As a long time free diver and newly re-anointed spearo, it might seem strange to want to do an entry level PADI freediver course. In terms of the course goals there was nothing I hadn't achieved before. 1:30 static - check, 25m dynamic - check, 10m depth - check check check. So why do it? At the simplest level, I wanted to improve my diving ability to dive deeper and get more bottom time. The choice was then, to either continue with the anecdotal and historic knowledge I had built up over the years or reset my foundations and use the best techniques available to extend myself in the safest manner possible.
With an opportunity to learn from free dive record holder Adam Stern, the decision was really a bit of a no brainer. Adam is the current Australian record holder for Free Immersion (no fins) at 88m(!) and recently completed a constant weight dive of 100m(!!). He is also an incredibly affable person, who freely dispenses knowledge and experience. A firm believer that diving should be fun, he is also not afraid to shed light on failings in his own or other competitive freedivers techniques if that sharing will lead to improvements in the sports long term safety. Our other instructor is Ben Orrell, owner of by Dive. Spear. Sport. where the course was being run from.
Once booked in, you are given access to PADI's Freediver Touch - essentially an online learning platform that provides the very basic fundamentals around freediving, physiology, equipment, environment and safety. While basic, its a nice touch for those that may not have been free diving before.
Meeting at the Monavale premises for Dive. Spear. Sport. we begin with a recap on the online course theory. Adam and Ben provide deeper reasoning behind each piece, using contextual examples based on real life experience. Its an extremely informative session that covers the physiology of breath holding and diving deep, decompression sickness, Samba, blackouts, equipment and maintaining safety.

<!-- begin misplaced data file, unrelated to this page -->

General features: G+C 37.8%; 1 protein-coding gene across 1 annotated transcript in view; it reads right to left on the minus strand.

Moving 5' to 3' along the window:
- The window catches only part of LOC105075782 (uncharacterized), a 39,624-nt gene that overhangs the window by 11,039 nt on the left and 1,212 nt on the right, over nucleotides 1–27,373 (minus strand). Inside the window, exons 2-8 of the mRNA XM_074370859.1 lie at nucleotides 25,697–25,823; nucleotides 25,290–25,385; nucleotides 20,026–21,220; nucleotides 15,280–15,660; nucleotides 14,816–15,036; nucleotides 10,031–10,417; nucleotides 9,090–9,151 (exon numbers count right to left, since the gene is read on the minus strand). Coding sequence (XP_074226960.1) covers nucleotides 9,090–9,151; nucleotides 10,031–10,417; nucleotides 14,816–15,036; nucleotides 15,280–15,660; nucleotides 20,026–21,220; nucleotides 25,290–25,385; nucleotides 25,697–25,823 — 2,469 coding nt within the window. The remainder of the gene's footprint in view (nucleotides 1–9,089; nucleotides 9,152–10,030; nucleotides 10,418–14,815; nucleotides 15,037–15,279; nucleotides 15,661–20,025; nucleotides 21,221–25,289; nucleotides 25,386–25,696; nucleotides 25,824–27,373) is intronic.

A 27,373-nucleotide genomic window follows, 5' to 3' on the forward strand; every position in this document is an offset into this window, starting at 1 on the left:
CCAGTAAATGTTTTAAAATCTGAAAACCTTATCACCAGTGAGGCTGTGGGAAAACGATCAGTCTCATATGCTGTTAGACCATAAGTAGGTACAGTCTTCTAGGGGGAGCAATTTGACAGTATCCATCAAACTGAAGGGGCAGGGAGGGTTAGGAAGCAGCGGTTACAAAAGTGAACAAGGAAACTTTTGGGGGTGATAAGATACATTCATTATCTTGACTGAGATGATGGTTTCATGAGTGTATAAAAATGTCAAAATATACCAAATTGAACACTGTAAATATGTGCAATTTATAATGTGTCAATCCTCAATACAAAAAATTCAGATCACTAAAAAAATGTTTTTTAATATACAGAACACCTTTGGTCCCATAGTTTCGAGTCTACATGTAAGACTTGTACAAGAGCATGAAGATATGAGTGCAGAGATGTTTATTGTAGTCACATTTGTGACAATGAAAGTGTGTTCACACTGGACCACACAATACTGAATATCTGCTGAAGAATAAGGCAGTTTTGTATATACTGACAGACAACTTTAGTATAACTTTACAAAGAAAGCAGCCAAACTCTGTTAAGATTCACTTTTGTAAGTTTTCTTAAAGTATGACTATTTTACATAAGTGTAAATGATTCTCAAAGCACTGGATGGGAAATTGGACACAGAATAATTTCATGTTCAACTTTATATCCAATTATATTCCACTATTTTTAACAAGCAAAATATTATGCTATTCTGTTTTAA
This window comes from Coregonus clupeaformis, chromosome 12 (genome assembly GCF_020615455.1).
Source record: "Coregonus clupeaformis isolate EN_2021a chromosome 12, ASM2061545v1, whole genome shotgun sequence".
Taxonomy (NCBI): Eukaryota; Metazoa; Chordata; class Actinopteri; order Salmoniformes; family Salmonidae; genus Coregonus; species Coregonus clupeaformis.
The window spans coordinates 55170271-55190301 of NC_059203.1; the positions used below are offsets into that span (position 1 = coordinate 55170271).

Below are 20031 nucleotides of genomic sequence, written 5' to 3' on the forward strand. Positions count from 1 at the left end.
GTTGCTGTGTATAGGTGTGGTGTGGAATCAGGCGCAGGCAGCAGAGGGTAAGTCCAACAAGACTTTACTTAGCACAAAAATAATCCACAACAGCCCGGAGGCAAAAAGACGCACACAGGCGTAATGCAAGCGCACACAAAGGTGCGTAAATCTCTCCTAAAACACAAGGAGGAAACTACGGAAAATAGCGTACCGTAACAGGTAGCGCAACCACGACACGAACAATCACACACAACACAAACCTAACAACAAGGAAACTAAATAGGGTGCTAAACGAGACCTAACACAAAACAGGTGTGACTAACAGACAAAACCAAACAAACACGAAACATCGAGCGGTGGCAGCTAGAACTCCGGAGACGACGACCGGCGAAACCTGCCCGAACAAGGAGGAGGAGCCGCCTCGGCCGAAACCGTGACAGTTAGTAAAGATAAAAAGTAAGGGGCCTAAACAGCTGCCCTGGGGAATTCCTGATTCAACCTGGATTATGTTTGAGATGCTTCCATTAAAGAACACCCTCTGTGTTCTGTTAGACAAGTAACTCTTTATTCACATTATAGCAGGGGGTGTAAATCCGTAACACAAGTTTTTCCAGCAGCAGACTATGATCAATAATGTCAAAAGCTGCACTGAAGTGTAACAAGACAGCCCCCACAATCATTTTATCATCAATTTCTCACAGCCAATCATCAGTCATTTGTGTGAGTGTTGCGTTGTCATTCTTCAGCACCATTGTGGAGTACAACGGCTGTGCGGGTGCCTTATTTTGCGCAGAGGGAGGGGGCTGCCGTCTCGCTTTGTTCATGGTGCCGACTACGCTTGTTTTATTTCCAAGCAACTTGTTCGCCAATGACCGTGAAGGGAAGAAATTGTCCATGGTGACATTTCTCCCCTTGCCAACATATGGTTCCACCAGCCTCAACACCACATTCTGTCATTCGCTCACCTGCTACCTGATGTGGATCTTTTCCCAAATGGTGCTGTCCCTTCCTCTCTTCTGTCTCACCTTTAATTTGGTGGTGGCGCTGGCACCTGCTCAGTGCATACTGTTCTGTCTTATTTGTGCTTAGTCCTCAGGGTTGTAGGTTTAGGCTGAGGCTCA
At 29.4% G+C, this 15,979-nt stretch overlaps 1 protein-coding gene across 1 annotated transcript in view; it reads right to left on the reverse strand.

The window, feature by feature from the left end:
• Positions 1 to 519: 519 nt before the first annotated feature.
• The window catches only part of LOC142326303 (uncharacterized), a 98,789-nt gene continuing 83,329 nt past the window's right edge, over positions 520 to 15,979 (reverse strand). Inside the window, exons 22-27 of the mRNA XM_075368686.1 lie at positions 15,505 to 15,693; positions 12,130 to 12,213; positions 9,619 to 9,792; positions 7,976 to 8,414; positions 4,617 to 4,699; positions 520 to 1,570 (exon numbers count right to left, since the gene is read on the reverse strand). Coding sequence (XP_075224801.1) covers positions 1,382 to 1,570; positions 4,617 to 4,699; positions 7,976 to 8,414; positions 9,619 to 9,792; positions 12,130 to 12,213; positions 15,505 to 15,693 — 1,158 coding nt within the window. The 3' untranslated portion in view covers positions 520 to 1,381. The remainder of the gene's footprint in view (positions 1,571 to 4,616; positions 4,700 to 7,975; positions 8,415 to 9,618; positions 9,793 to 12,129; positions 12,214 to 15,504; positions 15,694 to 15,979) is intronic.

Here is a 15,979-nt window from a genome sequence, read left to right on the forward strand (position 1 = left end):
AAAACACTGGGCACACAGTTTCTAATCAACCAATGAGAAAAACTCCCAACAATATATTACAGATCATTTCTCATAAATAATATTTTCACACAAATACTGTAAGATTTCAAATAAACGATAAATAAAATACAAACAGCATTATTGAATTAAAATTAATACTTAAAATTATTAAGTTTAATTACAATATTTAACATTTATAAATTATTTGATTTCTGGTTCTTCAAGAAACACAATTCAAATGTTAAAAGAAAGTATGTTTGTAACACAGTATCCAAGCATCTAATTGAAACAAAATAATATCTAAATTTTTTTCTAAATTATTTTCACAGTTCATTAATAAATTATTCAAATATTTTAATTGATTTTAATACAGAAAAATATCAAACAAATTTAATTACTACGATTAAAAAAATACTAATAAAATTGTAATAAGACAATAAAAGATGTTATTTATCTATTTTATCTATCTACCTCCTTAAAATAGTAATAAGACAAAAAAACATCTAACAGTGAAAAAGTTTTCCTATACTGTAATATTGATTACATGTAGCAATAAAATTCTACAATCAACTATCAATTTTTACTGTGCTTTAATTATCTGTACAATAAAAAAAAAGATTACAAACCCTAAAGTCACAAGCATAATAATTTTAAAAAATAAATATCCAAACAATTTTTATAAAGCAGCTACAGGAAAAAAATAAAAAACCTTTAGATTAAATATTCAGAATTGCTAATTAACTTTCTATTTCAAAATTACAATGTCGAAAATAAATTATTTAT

Diving should be fun
Following Adam's mantra of "Diving should be fun", we then get into the nitty gritty of mammalian dive reflex, breathe ups and breath holding. These are exactly the foundational skills I am looking for. It isn't long before the entire group of us are sitting in a deeply relaxed state, baselining our CO2 levels in preparation for breath holding. We practise short breath holds followed by recovery to get used to the cycle and it all feels pretty comfortable and "fun". After lunch we head to the Terry Hills Swimming School pool to put our new skills to the test. Starting with static apnea - basically floating face down in the pool while your partner times and monitors you. With your eyes closed, its a surreal and relaxing experience thats only broken by the regular tap and count of your training partner... tap - "1min", tap - "1min 30"..
Tap - "2min".....Tap- "2min 30 sec".....
Each person get 3-5 turns to build up to their maximum. My training partner John, a surfer with concerns about surviving big hold downs punches out an easy minute 30, 2 minutes and 2 minutes 30! He isn't the only person pleasantly surprised at their capability. There are PBs dropping everywhere and whilst 4min isnt a PB for me, its also not something I have been able to hit without considerable training. This is the first affirmation, that I was on the right track.
Next is Dynamic apnea - essentially swimming laps underwater with our diving fins on. Of which, one of the hardest parts is trying to do a tumble turn with the long fin blades. There are some seriously comical variations which hardly lead to the effortless glide demonstrated but we get through it. Its also an opportunity for Adam and Ben to fine tune our finning technique and head positions for more efficient motion. The natural inclination is to look forward, which in turn arches your back and is less streamlined. The less streamlined you are, the more effort you use and more effort means more oxygen. The second affirmation is doing 75m dynamic with fins and 50m without.